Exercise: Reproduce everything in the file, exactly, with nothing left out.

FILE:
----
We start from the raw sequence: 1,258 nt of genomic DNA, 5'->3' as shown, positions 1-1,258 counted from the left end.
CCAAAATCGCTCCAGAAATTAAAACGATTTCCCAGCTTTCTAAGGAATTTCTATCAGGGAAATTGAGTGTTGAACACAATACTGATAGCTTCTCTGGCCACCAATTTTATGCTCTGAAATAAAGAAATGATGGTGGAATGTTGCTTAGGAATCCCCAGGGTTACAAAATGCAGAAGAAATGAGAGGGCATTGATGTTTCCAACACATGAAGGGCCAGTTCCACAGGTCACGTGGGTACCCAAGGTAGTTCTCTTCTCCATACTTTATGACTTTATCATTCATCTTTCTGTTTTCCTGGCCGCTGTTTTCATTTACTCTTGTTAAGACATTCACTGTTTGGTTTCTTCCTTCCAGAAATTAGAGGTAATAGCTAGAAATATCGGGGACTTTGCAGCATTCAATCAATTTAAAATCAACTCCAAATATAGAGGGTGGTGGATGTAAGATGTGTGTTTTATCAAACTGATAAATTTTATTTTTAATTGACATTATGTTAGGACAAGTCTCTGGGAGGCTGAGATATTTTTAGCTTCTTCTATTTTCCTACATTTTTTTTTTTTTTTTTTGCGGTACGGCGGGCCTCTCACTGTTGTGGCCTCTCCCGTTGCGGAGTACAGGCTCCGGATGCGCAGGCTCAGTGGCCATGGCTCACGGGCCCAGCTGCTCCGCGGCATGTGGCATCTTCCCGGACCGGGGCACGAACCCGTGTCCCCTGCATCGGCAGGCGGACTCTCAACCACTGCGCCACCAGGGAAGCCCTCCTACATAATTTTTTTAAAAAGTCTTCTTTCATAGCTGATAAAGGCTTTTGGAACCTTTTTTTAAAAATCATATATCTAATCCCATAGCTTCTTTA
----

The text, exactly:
We start from the raw sequence: 1,258 nt of genomic DNA, 5'->3' as shown, positions 1-1,258 counted from the left end.
CCAAAATCGCTCCAGAAATTAAAACGATTTCCCAGCTTTCTAAGGAATTTCTATCAGGGAAATTGAGTGTTGAACACAATACTGATAGCTTCTCTGGCCACCAATTTTATGCTCTGAAATAAAGAAATGATGGTGGAATGTTGCTTAGGAATCCCCAGGGTTACAAAATGCAGAAGAAATGAGAGGGCATTGATGTTTCCAACACATGAAGGGCCAGTTCCACAGGTCACGTGGGTACCCAAGGTAGTTCTCTTCTCCATACTTTATGACTTTATCATTCATCTTTCTGTTTTCCTGGCCGCTGTTTTCATTTACTCTTGTTAAGACATTCACTGTTTGGTTTCTTCCTTCCAGAAATTAGAGGTAATAGCTAGAAATATCGGGGACTTTGCAGCATTCAATCAATTTAAAATCAACTCCAAATATAGAGGGTGGTGGATGTAAGATGTGTGTTTTATCAAACTGATAAATTTTATTTTTAATTGACATTATGTTAGGACAAGTCTCTGGGAGGCTGAGATATTTTTAGCTTCTTCTATTTTCCTACATTTTTTTTTTTTTTTTTTGCGGTACGGCGGGCCTCTCACTGTTGTGGCCTCTCCCGTTGCGGAGTACAGGCTCCGGATGCGCAGGCTCAGTGGCCATGGCTCACGGGCCCAGCTGCTCCGCGGCATGTGGCATCTTCCCGGACCGGGGCACGAACCCGTGTCCCCTGCATCGGCAGGCGGACTCTCAACCACTGCGCCACCAGGGAAGCCCTCCTACATAATTTTTTTAAAAAGTCTTCTTTCATAGCTGATAAAGGCTTTTGGAACCTTTTTTTAAAAATCATATATCTAATCCCATAGCTTCTTTA